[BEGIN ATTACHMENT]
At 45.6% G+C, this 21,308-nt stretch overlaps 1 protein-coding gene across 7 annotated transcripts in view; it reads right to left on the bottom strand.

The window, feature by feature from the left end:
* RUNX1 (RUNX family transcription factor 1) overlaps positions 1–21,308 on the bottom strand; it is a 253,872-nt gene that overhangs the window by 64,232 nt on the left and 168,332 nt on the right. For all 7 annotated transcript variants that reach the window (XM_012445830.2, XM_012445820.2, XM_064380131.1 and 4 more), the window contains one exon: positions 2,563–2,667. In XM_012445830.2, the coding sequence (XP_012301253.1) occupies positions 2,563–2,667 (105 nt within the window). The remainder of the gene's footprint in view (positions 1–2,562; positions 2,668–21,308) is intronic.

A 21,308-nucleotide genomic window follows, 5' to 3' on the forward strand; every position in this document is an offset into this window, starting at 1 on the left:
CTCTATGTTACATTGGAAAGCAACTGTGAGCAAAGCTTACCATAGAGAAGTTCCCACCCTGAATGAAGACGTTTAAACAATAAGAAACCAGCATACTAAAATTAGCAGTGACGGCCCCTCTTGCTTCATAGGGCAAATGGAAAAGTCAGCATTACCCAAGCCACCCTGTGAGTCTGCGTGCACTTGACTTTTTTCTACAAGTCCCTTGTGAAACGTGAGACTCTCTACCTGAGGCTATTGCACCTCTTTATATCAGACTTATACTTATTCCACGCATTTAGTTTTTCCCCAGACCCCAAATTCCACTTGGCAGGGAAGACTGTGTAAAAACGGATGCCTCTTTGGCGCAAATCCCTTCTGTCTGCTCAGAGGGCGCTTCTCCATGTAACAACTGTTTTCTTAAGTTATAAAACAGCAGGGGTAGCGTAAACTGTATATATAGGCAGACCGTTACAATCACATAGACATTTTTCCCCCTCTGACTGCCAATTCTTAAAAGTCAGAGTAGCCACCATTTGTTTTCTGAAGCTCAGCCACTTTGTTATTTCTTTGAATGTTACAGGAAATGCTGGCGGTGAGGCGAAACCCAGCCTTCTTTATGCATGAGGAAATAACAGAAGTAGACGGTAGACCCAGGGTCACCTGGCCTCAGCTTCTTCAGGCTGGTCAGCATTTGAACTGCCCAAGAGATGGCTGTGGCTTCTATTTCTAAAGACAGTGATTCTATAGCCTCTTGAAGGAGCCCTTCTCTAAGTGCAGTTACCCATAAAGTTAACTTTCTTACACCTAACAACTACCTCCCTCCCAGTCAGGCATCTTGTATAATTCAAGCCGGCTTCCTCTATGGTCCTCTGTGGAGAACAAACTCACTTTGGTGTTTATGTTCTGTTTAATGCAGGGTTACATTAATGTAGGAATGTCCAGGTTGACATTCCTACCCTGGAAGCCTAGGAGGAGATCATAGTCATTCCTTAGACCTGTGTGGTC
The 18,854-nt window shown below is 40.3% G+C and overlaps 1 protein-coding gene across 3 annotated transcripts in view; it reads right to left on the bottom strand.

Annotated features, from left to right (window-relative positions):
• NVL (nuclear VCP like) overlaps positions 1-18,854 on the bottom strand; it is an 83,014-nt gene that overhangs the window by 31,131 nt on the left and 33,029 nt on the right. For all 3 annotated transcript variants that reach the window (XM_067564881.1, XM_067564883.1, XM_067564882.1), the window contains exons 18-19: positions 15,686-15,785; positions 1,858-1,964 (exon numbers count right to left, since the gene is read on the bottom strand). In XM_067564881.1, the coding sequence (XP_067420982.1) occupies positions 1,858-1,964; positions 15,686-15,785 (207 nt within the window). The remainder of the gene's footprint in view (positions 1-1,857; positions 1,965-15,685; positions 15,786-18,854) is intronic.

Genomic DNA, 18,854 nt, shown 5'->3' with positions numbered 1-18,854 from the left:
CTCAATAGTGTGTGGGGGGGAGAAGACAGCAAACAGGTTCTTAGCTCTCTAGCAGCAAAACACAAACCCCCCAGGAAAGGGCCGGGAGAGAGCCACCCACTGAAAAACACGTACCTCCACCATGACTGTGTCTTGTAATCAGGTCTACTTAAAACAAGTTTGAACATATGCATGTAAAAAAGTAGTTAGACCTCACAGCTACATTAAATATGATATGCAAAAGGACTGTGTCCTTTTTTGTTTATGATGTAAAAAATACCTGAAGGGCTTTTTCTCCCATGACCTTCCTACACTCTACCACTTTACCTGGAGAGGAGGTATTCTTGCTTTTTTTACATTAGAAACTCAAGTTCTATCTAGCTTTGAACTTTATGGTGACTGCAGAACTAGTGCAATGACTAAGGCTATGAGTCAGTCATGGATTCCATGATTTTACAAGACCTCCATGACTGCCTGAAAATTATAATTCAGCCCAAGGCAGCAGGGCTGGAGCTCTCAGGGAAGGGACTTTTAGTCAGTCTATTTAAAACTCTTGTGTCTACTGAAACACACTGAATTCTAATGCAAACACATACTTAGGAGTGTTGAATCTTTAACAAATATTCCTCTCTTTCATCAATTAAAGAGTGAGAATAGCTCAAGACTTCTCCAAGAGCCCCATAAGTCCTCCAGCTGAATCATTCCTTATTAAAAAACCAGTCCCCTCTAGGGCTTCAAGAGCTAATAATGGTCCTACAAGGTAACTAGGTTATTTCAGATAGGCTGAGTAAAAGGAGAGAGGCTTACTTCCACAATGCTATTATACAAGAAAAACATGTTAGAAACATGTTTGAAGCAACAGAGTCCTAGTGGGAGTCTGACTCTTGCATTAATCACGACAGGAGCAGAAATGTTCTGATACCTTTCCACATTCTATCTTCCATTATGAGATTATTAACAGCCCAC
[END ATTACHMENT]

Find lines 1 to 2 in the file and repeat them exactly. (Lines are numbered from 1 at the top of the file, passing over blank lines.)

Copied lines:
At 45.6% G+C, this 21,308-nt stretch overlaps 1 protein-coding gene across 7 annotated transcripts in view; it reads right to left on the bottom strand.

The window, feature by feature from the left end: